It was a welcome sight for the Capitals Tuesday as defenseman Mike Green took part in an entire 45-minute practice with the rest of the team for the first time since before he suffered a strained right groin muscle on Nov. 11.

Green skating at Capitals Iceplex last week. (John McDonnell/THE WASHINGTON POST)

“I think I’m going to have to be cognizant of this for the rest of my career, probably,” Green said. “It’s something you’ve got to take care of, especially with hockey it’s such a common thing. It’s just maintenance right now, making sure I’m on top of my stuff and getting better. I don’t think I’ll be 100 percent for a long time, I’ve just got to get to that stage where I can play.”

There’s no doubt that the Capitals are anxious to get their puck-moving, power-play quarterback back into the lineup but given the severity of the groin strain that has caused Green to miss 20 consecutive games they’re trying to find a balance between getting Green back soon and making sure he’s as ready as possible when he does return.

“That’s a fine line with injuries. He’s such a key part of your team you don’t want to set him back again. We’ll make sure he’s ready,” Coach Dale Hunter said. “Most players want to play, you’ve got to watch it. [Head athletic trainer Greg Smith] will know when he’s ready to go.”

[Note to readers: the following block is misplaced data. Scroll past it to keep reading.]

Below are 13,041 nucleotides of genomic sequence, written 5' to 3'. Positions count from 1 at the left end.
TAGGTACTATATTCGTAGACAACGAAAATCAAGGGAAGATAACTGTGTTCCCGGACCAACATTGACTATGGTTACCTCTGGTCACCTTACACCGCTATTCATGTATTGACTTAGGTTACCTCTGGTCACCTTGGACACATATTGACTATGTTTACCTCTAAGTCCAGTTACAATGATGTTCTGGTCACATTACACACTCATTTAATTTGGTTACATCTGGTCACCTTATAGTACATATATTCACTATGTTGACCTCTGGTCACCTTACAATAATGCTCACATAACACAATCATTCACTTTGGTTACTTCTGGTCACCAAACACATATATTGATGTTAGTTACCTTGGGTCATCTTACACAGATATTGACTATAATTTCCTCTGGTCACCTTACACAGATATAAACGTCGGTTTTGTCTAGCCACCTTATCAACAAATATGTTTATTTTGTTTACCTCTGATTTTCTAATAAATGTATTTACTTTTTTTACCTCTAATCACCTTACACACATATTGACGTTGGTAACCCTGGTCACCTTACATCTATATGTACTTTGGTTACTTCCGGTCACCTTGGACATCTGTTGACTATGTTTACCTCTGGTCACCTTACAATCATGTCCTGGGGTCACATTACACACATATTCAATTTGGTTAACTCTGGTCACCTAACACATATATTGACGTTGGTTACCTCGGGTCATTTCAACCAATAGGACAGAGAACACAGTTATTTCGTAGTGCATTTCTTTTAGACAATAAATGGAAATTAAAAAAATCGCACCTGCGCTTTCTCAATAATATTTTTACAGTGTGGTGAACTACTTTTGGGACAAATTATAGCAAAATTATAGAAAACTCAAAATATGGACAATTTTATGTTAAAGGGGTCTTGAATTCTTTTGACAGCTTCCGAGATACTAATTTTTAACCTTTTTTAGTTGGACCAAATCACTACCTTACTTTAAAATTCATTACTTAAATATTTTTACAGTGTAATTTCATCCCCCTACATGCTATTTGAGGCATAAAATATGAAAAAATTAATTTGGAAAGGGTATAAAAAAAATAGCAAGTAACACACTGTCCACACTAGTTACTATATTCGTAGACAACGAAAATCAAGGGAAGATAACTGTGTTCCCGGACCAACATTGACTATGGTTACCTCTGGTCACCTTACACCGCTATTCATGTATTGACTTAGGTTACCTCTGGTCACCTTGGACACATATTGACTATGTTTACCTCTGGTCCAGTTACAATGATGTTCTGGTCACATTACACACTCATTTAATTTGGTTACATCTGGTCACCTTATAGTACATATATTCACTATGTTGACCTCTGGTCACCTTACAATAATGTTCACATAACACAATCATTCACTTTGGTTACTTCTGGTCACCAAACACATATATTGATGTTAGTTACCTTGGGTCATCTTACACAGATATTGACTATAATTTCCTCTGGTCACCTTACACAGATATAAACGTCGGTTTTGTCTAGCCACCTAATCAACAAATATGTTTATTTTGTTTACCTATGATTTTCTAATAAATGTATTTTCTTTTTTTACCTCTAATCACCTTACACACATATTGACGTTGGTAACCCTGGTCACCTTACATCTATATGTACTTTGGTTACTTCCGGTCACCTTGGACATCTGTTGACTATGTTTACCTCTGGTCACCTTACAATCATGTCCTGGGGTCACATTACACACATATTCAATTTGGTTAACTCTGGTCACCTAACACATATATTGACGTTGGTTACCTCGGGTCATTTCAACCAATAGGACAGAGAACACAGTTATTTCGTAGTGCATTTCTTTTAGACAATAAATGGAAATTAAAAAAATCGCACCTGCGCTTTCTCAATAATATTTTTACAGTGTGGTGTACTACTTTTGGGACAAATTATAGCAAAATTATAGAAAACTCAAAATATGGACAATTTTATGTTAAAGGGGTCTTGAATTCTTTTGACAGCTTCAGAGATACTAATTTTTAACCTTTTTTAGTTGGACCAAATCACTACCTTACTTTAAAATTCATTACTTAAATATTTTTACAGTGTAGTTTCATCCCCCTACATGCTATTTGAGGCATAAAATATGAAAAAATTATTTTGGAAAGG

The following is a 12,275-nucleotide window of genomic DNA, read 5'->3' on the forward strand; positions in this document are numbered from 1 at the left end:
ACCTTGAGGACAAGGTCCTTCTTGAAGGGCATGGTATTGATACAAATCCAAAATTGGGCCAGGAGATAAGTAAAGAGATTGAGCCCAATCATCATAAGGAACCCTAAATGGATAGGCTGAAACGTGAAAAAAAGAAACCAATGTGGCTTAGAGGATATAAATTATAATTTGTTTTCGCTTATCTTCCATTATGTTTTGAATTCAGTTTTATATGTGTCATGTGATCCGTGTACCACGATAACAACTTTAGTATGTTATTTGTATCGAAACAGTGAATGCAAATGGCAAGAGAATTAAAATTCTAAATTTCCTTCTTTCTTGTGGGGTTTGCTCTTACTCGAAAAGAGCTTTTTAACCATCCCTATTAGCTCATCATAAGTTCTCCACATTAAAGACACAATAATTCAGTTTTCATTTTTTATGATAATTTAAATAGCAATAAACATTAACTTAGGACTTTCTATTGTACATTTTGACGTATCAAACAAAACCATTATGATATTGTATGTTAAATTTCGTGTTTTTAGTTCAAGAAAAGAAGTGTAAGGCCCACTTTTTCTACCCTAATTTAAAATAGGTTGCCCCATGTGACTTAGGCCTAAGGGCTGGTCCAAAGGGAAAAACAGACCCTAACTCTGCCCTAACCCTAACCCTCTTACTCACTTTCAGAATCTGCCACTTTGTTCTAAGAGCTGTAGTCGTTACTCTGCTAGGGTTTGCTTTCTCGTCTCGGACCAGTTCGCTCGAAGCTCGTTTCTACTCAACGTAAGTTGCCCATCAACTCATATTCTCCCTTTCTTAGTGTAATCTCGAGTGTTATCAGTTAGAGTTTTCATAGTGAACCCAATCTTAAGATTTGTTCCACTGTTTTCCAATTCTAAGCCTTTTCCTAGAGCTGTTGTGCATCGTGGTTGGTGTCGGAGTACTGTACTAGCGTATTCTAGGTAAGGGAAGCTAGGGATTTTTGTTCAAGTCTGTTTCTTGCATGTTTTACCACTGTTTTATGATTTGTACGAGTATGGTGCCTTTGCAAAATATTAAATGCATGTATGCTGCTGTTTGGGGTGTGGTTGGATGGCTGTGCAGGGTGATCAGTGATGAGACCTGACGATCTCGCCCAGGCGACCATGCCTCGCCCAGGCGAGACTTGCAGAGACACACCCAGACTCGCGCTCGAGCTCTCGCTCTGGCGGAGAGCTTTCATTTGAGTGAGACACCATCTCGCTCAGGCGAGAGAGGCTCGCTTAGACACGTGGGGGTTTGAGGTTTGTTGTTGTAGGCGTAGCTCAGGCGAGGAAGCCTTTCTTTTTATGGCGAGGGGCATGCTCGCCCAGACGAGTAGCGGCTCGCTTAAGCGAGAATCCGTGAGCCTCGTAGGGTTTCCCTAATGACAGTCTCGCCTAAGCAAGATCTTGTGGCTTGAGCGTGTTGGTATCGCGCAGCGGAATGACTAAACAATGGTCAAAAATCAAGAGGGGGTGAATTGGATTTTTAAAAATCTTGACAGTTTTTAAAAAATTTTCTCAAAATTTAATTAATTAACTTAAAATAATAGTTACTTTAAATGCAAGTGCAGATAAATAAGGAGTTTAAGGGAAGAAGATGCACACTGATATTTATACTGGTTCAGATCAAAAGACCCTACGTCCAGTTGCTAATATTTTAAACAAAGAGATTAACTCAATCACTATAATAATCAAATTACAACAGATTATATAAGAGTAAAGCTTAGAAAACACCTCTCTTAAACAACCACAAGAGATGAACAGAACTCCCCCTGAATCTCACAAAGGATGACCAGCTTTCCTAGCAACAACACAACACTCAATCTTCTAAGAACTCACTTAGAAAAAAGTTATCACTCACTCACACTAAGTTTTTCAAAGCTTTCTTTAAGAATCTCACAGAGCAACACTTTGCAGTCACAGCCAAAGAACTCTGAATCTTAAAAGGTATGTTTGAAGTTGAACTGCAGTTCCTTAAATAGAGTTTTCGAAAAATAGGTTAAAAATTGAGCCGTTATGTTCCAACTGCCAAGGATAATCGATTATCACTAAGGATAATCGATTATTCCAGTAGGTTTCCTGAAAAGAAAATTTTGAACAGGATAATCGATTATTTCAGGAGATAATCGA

Green hasn’t played since he suffered the groin strain in the first period of Washington’s game in New Jersey back on Nov. 11. The team has listed his status as ‘day-to-day’ since he suffered the injury.

When the defenseman’s recovery plateaued in mid-December, the Capitals opted to try an alternate rehabilitation route and according to several people with knowledge of the situation Green received Accelerated Recovery Performance (ARP) treatment in Minnesota.

Now, Green says the next step is to keep working in normal practices to get himself back into game shape after such a long layoff. While it’s unclear how much time he will need to get his conditioning level back, being able to work out with his teammates already offered a mental boost.

“I’ve been training hard off the ice and doing everything I can to stay in shape but until you get back on the ice and you get skating, it’s hard to train for hockey,” Green said. “But I feel as good as I possibly could going back on the ice today. I just need a few skates to get my lungs and my legs back and I’ll be back in no time.

“I could not wait to get back out there and skate with the guys,” Green added. “It’s been tough watching hockey, not being a part of it and so for me to get back out there and be a part of this and smile a little bit -- I kind of got a smile on my face the whole time I was out there. It feels good. You don’t realize how much you miss it until you’re gone for awhile.”

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